The unit included medical officers, nurses, dentists, a chaplain and more than 150 medically trained enlisted men. At Base Hospital No. 20 American and French soldiers as well as wounded German prisoners were patients. Injuries included those caused by gas warfare.
World War II
In the late thirties, with many feeling US involvement in another war was inevitable, Penn’s ROTC unit seriously began physical testing of its members on the campus.
Penn President Thomas Gates volunteered the services of the University to the government, establishing “The University of Pennsylvania War Council.” Thousands of Penn students, alumni, faculty and staff were involved in the war effort. Thousands more military personnel were trained in special programs carried out by the School of Nursing, the Moore School of Engineering and the University Hospital.
One such program for the Women’s Army Corps (WAC) at the Moore School, trained women for work in ballistics research. Soldiers were taught Arabic, Chinese, Bengali, Hindustani, Russian, German, Spanish and Portuguese before heading overseas. Penn faculty conducted government sponsored research projects in such areas as “radar, the atomic bomb and sub-surface warfare.” Penn students in parasitology conducted research to combat the malaria that could devastate soldiers serving in Asia and Africa.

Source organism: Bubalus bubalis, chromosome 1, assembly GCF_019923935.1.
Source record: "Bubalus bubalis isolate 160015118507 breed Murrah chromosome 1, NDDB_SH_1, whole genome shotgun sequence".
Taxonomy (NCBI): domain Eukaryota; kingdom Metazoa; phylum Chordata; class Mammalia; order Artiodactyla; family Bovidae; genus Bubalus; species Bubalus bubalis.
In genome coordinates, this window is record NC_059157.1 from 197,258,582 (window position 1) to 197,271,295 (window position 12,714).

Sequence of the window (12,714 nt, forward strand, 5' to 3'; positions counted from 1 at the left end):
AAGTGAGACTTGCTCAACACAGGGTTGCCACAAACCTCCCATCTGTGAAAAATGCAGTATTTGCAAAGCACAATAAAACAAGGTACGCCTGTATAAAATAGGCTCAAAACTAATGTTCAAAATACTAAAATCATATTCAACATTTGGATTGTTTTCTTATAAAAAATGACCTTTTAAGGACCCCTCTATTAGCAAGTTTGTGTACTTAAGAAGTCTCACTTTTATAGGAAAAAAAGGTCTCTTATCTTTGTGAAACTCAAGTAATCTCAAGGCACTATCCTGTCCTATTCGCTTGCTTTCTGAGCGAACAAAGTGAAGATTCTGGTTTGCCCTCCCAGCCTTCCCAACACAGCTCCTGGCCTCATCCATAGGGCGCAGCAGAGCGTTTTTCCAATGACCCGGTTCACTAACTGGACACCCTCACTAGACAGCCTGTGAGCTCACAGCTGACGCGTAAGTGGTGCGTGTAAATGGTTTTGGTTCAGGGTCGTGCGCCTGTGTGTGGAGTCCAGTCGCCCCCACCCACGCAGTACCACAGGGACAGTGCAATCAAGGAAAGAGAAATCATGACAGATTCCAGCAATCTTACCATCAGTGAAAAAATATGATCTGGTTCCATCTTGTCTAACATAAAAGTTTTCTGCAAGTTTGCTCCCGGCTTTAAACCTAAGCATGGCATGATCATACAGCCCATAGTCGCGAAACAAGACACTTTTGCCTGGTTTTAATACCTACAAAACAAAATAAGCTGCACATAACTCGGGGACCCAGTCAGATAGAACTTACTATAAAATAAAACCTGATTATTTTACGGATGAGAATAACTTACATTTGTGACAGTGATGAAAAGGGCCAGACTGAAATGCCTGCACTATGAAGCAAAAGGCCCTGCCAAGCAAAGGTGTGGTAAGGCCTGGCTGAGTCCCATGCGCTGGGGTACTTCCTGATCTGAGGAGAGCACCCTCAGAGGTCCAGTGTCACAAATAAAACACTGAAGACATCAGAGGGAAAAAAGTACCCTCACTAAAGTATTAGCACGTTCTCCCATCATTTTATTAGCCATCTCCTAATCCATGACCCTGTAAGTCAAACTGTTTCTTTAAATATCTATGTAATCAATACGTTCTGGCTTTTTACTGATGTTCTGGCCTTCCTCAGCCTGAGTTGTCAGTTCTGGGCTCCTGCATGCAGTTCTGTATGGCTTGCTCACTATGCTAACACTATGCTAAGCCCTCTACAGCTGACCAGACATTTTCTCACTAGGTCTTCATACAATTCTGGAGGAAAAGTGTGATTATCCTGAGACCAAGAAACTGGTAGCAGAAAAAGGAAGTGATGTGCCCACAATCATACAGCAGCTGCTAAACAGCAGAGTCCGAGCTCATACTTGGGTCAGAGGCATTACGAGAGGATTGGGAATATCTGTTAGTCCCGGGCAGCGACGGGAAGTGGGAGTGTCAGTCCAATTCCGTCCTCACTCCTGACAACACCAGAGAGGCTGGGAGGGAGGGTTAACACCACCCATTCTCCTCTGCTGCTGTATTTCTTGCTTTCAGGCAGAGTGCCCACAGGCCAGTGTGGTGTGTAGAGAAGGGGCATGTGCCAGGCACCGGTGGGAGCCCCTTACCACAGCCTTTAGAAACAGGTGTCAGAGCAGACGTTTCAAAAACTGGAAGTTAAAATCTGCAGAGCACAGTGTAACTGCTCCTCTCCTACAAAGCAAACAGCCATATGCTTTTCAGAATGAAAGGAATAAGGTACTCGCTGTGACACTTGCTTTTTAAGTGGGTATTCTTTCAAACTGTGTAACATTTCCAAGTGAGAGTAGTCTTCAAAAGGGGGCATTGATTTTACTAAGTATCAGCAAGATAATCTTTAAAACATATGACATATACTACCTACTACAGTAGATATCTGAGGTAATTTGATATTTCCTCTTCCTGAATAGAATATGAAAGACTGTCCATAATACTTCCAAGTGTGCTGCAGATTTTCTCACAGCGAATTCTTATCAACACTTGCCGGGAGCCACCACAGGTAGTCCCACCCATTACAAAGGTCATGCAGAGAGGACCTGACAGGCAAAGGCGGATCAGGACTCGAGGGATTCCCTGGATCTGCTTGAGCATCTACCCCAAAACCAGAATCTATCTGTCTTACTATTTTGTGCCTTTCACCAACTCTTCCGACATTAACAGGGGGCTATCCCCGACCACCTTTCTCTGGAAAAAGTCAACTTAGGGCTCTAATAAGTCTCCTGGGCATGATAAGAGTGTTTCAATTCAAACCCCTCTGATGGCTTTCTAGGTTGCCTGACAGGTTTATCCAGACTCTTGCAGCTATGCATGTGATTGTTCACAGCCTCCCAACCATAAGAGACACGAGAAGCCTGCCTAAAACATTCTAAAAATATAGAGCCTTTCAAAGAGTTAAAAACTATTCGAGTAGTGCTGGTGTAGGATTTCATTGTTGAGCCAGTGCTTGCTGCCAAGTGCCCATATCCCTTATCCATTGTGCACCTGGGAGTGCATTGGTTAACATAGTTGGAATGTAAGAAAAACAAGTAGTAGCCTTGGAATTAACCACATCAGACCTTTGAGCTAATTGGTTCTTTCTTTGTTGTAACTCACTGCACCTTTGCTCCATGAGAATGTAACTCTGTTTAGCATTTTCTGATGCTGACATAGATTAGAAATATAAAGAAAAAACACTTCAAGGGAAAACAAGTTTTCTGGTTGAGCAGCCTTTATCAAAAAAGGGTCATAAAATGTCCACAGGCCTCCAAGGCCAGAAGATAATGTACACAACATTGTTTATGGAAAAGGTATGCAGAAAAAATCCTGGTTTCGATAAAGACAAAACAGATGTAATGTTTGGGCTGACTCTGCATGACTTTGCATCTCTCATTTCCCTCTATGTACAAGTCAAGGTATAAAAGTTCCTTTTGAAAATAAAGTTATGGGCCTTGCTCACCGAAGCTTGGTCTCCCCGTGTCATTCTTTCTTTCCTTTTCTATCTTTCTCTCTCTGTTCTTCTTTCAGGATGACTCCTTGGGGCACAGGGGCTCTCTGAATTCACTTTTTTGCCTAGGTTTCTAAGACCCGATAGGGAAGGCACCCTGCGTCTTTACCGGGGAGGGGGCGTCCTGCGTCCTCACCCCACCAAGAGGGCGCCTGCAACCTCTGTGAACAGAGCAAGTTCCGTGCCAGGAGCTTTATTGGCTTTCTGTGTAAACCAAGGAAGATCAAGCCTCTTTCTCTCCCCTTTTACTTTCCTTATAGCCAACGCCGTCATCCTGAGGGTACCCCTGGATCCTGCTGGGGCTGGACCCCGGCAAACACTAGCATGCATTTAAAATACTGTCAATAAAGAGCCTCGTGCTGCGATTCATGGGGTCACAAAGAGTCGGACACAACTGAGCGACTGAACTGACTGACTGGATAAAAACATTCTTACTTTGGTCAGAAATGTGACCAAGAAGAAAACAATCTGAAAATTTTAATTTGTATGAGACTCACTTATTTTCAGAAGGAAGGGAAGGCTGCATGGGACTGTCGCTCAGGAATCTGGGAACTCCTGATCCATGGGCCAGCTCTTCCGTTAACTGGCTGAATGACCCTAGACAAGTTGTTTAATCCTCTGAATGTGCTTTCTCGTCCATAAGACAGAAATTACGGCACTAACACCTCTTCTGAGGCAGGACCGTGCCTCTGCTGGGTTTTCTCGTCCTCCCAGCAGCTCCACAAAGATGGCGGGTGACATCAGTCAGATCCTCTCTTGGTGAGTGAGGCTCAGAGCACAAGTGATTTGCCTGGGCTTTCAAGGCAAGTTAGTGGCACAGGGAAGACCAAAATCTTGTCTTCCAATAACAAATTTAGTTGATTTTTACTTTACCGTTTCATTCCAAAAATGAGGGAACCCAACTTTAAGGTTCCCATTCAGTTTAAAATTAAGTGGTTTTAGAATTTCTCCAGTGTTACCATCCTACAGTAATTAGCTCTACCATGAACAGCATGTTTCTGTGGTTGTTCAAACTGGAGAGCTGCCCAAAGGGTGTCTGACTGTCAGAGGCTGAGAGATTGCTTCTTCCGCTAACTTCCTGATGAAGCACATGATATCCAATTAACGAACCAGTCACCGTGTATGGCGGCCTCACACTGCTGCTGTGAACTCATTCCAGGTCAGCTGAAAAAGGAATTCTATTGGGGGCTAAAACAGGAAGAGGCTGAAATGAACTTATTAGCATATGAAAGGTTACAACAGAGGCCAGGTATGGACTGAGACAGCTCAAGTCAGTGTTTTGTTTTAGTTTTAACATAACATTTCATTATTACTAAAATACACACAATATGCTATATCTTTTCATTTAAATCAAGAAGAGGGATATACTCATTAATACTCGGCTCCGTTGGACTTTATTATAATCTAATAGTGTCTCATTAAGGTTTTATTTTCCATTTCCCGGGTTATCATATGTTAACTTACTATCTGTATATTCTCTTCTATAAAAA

The Penn University Hospital, with a history of service in both the Spanish-American War of 1898 and World War I, continued their efforts in World War II both at home and abroad. The US Army 20th General Hospital from the University of Pennsylvania was setup in Burma, continuing the tradition of caring for the dying and wounded American and British troops.
In the 1930s William Waldron Schieffelin Claytor pursued his graduate studies at Penn, becoming the third African American in the nation to earn a doctorate in mathematics. During the war, Dr. Claytor served in the US Army where he taught in the field of Anti-Aircraft Artillery.
A memorial service in May 1946, held in Irvine Auditorium, honored the 362 members of the Penn community who gave their lives in service to their country.